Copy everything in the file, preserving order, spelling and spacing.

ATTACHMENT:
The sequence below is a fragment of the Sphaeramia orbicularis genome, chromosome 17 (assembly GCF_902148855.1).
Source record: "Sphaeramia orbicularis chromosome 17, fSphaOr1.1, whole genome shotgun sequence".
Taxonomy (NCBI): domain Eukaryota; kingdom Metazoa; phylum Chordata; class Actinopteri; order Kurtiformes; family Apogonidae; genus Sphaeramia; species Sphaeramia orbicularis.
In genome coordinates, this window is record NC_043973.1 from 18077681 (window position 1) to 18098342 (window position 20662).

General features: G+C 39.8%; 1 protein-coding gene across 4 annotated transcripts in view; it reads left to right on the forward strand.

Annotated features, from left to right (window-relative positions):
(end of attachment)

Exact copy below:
The sequence below is a fragment of the Sphaeramia orbicularis genome, chromosome 17 (assembly GCF_902148855.1).
Source record: "Sphaeramia orbicularis chromosome 17, fSphaOr1.1, whole genome shotgun sequence".
Taxonomy (NCBI): domain Eukaryota; kingdom Metazoa; phylum Chordata; class Actinopteri; order Kurtiformes; family Apogonidae; genus Sphaeramia; species Sphaeramia orbicularis.
In genome coordinates, this window is record NC_043973.1 from 18077681 (window position 1) to 18098342 (window position 20662).

General features: G+C 39.8%; 1 protein-coding gene across 4 annotated transcripts in view; it reads left to right on the forward strand.

Annotated features, from left to right (window-relative positions):